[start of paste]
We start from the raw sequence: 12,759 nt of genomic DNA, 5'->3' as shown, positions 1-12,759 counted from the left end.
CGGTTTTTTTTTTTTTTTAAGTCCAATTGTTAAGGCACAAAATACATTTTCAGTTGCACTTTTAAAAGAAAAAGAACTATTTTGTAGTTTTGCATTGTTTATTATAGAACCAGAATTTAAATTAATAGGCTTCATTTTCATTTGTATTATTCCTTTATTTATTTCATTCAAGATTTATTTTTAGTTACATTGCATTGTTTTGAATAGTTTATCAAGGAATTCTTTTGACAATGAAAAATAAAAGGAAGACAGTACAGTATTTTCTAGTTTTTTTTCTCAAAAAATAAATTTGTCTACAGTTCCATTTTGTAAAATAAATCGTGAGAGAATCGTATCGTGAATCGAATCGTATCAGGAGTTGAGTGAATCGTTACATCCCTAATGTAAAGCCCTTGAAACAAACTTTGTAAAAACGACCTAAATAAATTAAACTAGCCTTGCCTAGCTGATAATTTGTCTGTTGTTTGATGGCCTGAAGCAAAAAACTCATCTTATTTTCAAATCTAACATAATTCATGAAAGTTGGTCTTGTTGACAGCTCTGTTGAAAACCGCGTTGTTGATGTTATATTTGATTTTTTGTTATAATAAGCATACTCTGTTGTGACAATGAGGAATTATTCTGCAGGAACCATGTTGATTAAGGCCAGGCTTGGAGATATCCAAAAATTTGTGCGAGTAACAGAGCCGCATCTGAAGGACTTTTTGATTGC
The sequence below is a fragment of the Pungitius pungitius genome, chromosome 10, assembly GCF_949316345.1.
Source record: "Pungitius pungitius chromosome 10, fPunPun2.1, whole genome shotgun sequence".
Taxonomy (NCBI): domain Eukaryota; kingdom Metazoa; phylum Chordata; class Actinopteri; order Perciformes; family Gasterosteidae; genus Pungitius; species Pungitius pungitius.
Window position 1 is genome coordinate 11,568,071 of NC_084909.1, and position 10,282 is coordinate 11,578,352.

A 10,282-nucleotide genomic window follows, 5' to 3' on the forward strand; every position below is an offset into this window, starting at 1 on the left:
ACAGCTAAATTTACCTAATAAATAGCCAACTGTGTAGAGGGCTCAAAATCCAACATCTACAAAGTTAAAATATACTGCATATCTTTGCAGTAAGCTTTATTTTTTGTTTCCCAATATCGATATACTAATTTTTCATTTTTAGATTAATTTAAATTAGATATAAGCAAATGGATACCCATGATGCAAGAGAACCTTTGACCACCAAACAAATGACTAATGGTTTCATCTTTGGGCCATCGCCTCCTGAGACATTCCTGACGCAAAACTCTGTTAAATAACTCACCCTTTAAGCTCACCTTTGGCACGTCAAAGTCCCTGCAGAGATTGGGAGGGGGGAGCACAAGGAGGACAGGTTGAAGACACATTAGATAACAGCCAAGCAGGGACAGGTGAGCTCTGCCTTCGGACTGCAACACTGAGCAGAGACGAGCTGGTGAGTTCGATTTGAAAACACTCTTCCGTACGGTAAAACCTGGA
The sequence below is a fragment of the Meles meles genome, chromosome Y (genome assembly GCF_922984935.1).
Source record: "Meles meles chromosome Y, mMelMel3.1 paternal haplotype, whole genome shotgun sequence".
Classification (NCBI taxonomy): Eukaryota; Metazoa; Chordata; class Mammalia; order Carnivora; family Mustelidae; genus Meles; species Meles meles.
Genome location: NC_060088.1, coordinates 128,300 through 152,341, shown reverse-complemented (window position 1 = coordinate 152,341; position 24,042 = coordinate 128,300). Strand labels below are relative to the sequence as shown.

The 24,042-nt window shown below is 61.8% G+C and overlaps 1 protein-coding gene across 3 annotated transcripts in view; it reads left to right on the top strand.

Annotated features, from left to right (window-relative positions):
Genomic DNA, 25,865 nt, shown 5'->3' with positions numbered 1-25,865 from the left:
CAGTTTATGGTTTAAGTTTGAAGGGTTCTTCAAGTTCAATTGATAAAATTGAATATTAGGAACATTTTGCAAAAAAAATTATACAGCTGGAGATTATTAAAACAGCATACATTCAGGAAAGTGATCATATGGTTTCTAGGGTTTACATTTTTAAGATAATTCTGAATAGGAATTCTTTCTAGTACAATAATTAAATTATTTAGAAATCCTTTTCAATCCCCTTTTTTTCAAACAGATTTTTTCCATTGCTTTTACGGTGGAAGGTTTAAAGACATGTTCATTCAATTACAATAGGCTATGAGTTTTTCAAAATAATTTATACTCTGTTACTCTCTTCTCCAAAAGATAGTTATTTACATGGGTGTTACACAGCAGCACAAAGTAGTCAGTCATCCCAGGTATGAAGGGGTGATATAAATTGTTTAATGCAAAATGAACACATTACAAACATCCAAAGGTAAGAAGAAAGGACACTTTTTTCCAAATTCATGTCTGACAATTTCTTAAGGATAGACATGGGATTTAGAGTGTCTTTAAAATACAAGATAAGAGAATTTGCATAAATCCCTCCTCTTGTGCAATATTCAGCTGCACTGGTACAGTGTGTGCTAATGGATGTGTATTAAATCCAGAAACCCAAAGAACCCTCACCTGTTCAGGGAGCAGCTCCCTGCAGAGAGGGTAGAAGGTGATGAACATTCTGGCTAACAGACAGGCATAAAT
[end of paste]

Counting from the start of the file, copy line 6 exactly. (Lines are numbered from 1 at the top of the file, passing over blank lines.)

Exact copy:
Window position 1 is genome coordinate 11,568,071 of NC_084909.1, and position 10,282 is coordinate 11,578,352.